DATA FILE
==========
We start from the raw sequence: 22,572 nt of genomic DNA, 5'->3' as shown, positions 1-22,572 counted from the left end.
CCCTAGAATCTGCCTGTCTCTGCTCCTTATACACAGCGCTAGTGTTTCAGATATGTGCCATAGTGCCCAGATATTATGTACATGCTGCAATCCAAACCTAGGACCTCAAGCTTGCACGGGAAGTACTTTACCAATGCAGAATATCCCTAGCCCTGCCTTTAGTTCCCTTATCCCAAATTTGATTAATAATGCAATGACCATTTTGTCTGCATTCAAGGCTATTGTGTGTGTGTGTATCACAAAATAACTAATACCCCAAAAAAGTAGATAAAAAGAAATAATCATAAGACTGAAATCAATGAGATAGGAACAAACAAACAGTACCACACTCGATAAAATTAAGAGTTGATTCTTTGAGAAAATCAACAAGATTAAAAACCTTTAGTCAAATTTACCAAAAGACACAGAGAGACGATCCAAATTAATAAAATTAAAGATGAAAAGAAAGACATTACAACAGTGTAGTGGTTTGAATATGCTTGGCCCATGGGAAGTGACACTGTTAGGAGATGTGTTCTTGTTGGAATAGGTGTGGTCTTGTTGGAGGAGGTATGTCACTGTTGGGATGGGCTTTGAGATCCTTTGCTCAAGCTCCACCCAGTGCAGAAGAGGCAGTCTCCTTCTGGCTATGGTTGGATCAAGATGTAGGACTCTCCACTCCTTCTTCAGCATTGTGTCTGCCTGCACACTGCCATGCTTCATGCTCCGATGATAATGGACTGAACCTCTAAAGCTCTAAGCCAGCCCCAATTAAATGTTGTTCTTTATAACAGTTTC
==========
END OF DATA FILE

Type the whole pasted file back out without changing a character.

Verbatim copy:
We start from the raw sequence: 22,572 nt of genomic DNA, 5'->3' as shown, positions 1-22,572 counted from the left end.
CCCTAGAATCTGCCTGTCTCTGCTCCTTATACACAGCGCTAGTGTTTCAGATATGTGCCATAGTGCCCAGATATTATGTACATGCTGCAATCCAAACCTAGGACCTCAAGCTTGCACGGGAAGTACTTTACCAATGCAGAATATCCCTAGCCCTGCCTTTAGTTCCCTTATCCCAAATTTGATTAATAATGCAATGACCATTTTGTCTGCATTCAAGGCTATTGTGTGTGTGTGTATCACAAAATAACTAATACCCCAAAAAAGTAGATAAAAAGAAATAATCATAAGACTGAAATCAATGAGATAGGAACAAACAAACAGTACCACACTCGATAAAATTAAGAGTTGATTCTTTGAGAAAATCAACAAGATTAAAAACCTTTAGTCAAATTTACCAAAAGACACAGAGAGACGATCCAAATTAATAAAATTAAAGATGAAAAGAAAGACATTACAACAGTGTAGTGGTTTGAATATGCTTGGCCCATGGGAAGTGACACTGTTAGGAGATGTGTTCTTGTTGGAATAGGTGTGGTCTTGTTGGAGGAGGTATGTCACTGTTGGGATGGGCTTTGAGATCCTTTGCTCAAGCTCCACCCAGTGCAGAAGAGGCAGTCTCCTTCTGGCTATGGTTGGATCAAGATGTAGGACTCTCCACTCCTTCTTCAGCATTGTGTCTGCCTGCACACTGCCATGCTTCATGCTCCGATGATAATGGACTGAACCTCTAAAGCTCTAAGCCAGCCCCAATTAAATGTTGTTCTTTATAACAGTTTC